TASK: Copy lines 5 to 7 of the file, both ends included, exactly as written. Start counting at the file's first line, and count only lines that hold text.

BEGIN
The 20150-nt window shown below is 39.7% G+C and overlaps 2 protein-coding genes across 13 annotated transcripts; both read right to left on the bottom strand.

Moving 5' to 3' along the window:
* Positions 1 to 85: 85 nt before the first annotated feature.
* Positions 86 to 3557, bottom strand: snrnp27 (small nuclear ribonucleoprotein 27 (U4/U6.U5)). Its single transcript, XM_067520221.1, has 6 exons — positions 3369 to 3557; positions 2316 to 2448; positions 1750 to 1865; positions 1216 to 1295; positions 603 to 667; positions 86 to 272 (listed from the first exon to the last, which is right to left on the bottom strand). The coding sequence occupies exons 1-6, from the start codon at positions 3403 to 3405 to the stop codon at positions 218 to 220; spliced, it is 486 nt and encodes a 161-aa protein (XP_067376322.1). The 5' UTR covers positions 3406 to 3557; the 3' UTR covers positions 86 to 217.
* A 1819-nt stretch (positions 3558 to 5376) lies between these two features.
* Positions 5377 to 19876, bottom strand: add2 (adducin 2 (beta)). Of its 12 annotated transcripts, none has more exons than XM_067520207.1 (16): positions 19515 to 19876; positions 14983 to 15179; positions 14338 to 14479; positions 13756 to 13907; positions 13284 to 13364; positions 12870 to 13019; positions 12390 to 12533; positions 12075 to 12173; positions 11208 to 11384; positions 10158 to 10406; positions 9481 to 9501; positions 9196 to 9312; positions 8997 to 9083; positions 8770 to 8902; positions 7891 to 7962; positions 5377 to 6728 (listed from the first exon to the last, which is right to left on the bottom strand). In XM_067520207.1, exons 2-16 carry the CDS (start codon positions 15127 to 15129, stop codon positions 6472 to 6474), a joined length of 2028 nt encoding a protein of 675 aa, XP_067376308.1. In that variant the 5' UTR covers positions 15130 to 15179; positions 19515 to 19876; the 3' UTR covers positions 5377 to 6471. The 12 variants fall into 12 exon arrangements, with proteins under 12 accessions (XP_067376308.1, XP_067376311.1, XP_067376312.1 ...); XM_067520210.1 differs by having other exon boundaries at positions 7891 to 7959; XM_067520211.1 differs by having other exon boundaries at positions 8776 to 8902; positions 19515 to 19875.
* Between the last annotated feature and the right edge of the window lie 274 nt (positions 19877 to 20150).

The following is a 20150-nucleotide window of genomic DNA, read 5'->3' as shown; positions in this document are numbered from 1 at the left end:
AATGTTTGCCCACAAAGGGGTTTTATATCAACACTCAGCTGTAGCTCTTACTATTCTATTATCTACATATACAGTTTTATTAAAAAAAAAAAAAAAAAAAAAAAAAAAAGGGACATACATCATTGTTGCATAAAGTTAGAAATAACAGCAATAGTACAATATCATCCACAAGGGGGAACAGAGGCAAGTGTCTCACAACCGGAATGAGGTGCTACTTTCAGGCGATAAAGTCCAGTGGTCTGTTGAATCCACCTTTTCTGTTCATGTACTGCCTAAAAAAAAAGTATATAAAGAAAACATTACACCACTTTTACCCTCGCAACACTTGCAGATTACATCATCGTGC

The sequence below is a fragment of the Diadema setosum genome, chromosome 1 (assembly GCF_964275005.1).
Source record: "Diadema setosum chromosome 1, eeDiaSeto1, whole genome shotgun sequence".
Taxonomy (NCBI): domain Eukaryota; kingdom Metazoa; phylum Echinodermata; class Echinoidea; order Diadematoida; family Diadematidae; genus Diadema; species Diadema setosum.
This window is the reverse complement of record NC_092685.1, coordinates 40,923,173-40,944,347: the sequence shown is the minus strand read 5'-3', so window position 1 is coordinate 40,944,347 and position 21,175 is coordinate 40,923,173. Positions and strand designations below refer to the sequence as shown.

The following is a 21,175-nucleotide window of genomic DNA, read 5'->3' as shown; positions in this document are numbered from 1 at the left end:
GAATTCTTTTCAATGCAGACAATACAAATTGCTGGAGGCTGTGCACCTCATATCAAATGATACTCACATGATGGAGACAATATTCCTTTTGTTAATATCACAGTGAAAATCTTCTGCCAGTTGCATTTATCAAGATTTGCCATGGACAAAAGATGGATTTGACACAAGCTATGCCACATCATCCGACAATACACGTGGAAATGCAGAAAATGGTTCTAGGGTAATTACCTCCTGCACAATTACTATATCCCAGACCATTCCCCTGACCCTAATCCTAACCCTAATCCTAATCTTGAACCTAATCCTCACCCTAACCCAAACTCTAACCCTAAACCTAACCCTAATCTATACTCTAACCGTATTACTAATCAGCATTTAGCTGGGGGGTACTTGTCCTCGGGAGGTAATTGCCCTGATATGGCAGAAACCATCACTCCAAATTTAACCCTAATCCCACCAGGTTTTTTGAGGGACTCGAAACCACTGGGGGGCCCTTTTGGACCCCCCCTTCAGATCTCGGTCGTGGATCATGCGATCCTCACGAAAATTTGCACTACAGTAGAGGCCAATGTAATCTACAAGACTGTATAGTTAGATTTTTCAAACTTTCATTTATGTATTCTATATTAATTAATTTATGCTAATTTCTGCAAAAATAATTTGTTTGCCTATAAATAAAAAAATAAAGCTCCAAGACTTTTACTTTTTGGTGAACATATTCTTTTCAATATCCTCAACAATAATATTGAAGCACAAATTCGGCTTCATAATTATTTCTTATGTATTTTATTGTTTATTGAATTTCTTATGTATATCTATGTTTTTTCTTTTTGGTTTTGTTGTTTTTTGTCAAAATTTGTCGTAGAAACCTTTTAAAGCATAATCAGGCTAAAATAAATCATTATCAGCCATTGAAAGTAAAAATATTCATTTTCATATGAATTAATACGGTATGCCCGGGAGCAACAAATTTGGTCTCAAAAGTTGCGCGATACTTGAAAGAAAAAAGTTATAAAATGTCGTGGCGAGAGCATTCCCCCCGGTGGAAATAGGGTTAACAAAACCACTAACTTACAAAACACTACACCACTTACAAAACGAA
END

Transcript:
* A 1819-nt stretch (positions 3558 to 5376) lies between these two features.
* Positions 5377 to 19876, bottom strand: add2 (adducin 2 (beta)). Of its 12 annotated transcripts, none has more exons than XM_067520207.1 (16): positions 19515 to 19876; positions 14983 to 15179; positions 14338 to 14479; positions 13756 to 13907; positions 13284 to 13364; positions 12870 to 13019; positions 12390 to 12533; positions 12075 to 12173; positions 11208 to 11384; positions 10158 to 10406; positions 9481 to 9501; positions 9196 to 9312; positions 8997 to 9083; positions 8770 to 8902; positions 7891 to 7962; positions 5377 to 6728 (listed from the first exon to the last, which is right to left on the bottom strand). In XM_067520207.1, exons 2-16 carry the CDS (start codon positions 15127 to 15129, stop codon positions 6472 to 6474), a joined length of 2028 nt encoding a protein of 675 aa, XP_067376308.1. In that variant the 5' UTR covers positions 15130 to 15179; positions 19515 to 19876; the 3' UTR covers positions 5377 to 6471. The 12 variants fall into 12 exon arrangements, with proteins under 12 accessions (XP_067376308.1, XP_067376311.1, XP_067376312.1 ...); XM_067520210.1 differs by having other exon boundaries at positions 7891 to 7959; XM_067520211.1 differs by having other exon boundaries at positions 8776 to 8902; positions 19515 to 19875.
* Between the last annotated feature and the right edge of the window lie 274 nt (positions 19877 to 20150).